THE COMMERCIAL FILM OF THE WEEK
KING ARTHUR: LEGEND OF THE SWORD (2017) by Guy Ritchie
“From nothing comes a King”
The visual force of the first scene, that of a battle halfway between “The Lord of the Rings” and “Game of Thrones”, is overflowing, but in this case the villain is the dreaded wizard Mordred. The energy displayed by Ritchie in the foreground, the epic (something forced to be the first scene and ignore the protagonists) and the speed that will explode in your face, leaving you with that feeling of not knowing what the hell is happening, it’s a brand of the house. All this together with a soundtrack that puts you in the wild fury of the battle, extraordinary Daniel Pemberton with the percussion and the synthesizers. The story we already know, but in this case Guy gives a thousand and one laps, leaves the basics: the legendary sword Excalibur, but tells us of an Arthur who flees baby in a carrycot until a prostitutes find it, like a wink to the biblical Moses. Arturo, handsome and with hair and modern clothes, is a scoundrel who, along with his friends, trickles with the approval of “The black irons”, the macabre army that “protects” the kingdom.
During the viewing comes Robin Hood and Jack Sparrow, but with an excess of confidence and cockiness. We could talk about the story something else, but we are not faced with a script of good script, but with speed, cinematic obscenity and that harsh and neighborhood halo to which our director has accustomed us. Jude Law plays Arthur’s uncle, a cruel and ruthless man who would do anything to gain power, even kill his brother, wife and daughter. Law does his job well, which is none other than interpreting a king, Richard III, despised by his people, who is an unscrupulous tyrant. On the other hand, our Arturo is a boy with principles, with a very particular ethic but who knows how to save his ass. Everyone discovers that the real king is Arthur, and from that moment the rebel group, made up of several magicians, with the enigmatic absence of Merlin (surely in the sequel we will see) lead a movement to overthrow the monarch and return the glory to England from the hand of Arthur. Ritchie pretends to tell us too much, it’s the bad thing about trying to reinterpret a classic with a more casual style, where it is vital to have a clear end in case the franchise does not finish.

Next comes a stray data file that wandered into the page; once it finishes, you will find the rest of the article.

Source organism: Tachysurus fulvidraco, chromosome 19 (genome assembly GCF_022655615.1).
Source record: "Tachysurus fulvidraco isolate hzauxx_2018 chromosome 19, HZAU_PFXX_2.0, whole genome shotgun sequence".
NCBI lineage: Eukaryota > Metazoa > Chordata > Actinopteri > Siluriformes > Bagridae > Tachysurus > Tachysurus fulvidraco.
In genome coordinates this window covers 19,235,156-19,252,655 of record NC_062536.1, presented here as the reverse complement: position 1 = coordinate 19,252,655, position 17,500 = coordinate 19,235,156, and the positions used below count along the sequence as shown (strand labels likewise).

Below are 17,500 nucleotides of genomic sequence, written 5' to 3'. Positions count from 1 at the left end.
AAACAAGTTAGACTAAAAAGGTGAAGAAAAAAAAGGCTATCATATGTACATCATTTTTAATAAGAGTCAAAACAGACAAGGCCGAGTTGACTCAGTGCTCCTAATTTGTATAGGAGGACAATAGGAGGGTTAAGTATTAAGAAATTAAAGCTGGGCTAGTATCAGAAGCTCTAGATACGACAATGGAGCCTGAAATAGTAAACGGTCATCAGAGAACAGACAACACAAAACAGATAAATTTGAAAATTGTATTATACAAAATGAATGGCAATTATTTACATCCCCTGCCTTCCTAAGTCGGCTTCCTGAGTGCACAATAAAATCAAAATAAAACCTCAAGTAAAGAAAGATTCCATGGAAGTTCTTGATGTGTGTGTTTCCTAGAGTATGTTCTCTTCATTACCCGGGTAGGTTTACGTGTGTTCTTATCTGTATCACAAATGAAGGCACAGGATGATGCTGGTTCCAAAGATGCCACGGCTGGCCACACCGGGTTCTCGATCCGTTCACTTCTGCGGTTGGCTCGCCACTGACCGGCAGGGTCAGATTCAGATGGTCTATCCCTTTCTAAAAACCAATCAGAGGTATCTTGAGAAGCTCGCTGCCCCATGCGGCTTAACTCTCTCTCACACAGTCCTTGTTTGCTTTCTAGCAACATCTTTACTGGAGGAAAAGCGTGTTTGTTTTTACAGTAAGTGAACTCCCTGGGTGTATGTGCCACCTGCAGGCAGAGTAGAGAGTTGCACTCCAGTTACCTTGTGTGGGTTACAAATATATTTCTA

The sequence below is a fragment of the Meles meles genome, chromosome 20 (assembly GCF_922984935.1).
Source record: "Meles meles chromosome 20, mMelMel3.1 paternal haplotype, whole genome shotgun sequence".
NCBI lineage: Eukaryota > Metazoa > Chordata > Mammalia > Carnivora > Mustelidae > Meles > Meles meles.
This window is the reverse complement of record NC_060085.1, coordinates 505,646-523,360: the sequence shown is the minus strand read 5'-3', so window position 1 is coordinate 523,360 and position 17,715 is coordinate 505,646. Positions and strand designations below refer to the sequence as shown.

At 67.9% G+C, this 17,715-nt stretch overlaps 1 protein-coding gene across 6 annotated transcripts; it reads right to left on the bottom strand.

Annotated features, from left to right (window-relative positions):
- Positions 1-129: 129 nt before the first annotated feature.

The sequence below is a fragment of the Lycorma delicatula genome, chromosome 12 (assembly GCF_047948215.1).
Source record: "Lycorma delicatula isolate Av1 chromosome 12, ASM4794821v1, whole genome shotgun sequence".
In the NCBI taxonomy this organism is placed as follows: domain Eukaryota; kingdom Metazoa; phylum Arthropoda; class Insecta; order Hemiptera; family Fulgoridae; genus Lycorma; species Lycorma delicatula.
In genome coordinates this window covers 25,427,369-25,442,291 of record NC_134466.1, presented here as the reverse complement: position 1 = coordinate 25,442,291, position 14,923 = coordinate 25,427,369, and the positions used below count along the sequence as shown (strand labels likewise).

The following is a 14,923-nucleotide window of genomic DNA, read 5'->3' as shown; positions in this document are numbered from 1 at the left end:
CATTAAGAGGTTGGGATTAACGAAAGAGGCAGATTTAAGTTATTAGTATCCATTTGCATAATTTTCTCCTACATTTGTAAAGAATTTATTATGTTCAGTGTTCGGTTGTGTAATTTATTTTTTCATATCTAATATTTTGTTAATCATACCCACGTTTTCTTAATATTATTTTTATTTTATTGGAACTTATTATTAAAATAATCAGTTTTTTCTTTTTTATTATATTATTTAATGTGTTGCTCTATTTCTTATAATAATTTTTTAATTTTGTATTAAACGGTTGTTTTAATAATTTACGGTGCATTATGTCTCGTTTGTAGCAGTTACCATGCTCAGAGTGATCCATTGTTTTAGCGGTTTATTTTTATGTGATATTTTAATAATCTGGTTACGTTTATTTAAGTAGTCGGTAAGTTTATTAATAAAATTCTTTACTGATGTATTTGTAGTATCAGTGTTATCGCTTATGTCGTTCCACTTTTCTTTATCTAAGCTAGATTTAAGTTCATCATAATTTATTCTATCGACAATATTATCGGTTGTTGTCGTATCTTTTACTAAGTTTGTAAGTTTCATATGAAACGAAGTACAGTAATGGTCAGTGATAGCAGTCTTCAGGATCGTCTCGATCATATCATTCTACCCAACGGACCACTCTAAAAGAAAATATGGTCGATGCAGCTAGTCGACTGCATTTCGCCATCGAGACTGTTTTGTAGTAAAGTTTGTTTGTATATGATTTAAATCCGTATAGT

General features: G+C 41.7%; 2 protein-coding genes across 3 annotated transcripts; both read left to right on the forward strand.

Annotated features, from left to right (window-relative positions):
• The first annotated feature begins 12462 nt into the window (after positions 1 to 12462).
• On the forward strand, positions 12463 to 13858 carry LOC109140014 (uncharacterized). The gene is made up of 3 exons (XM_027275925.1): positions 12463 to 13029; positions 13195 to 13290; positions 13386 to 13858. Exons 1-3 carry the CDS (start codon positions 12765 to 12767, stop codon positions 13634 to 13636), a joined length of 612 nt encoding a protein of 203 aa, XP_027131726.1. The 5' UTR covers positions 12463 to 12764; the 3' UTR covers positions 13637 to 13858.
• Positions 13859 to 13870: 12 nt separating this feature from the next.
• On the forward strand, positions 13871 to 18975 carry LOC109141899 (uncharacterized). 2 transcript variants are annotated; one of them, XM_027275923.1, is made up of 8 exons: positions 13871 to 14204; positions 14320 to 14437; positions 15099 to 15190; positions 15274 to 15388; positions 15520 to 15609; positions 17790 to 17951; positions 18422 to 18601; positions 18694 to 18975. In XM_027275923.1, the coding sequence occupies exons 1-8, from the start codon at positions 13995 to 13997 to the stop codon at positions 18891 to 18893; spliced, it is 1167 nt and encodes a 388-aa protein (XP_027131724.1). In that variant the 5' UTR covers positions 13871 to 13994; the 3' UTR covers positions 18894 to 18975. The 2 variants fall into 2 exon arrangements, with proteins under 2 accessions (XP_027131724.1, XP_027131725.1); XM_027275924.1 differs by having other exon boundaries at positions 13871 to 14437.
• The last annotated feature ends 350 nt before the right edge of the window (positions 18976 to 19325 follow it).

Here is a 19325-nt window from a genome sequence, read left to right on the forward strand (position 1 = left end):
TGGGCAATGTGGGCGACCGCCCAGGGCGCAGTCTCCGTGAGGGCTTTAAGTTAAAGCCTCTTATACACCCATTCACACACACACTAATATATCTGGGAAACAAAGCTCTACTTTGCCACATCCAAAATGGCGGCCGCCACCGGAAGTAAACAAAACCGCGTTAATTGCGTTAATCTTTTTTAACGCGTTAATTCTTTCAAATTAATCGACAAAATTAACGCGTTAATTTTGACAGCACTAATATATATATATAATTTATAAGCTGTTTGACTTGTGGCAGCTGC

Everything has to be fast, special attention to the crazy scene of when “El Ojo” asks for an insurgent to Arturo and how the story tells, in a boast “videoclipero” of montage. Maybe that scene is only worth Ritchie, like others, to get muscle and show us what you can do with the camera, and for little else, too expendable. To the final assembly you have twenty minutes and a bit of history, because it ends up blowing your head so many scenes with nothing to contribute. In fact, and unfortunately for us, suffering spectators, Guy gives each sequence a tone, often abusing the resource of slowing down the camera in battles, giving a feeling of overwhelm the first time and boredom pyrotechnic in the following . He could learn something from the action and fight scenes of his countryman Matthew Vaughn, with his fantastic movie “Kingsman: Secret Service” (2014). If there is something that we can discuss more, apart from the excessive duration, it is the little fund that gives the secondary, something that does not help to empathize with them in their tragic deaths. That lack of work with the secondary actors throws down that we can get more involved in the story, we do not even know what the relationship was like or what can be the reasons that lead Richard III to kill his brother and crave power in that outrageous way. We just did not feel anything for Azul, the child that runs from one side to the other on the screen, not for the rest of the cast, because they are simply there to decorate Arturo’s jokes or to serve him without more.
We can intuit that the sirens, with a hallucinatory and repulsive aspect at the same time, are partly to blame for their hatred, but unfortunately it is another of the points in which Ritchie does not make much mention. Although being aware of the current situation of the sagas, it is more than likely, if Guy intends to make a franchise, there are heads or characters that will be developed later in the sequels, a strategy very close to that of the series. The preciousness of some scenes, especially when he decides to throw the sword into the sea and falls into the hands of “The Lady of the Lake”, are moments of beauty that alternate, in that duality in which the film navigates, between the charged composition of disturbingly beautiful and the most brutal images. The film is a good entertainment, it lacks substance in terms of script and character development so that we can appreciate more the relationships, it has some “CGI” in the battles and it plays extraordinarily well with the soundtrack, being one of the pieces fundamentals of the footage. We are lucky to have seen a few films directed by the best of English cinema, directors with a personal stamp such as Guy Ritchie, Christopher Nolan or Edgar Wright.
Traducido por: Eduardo Llorente.
Our rating: (3/5)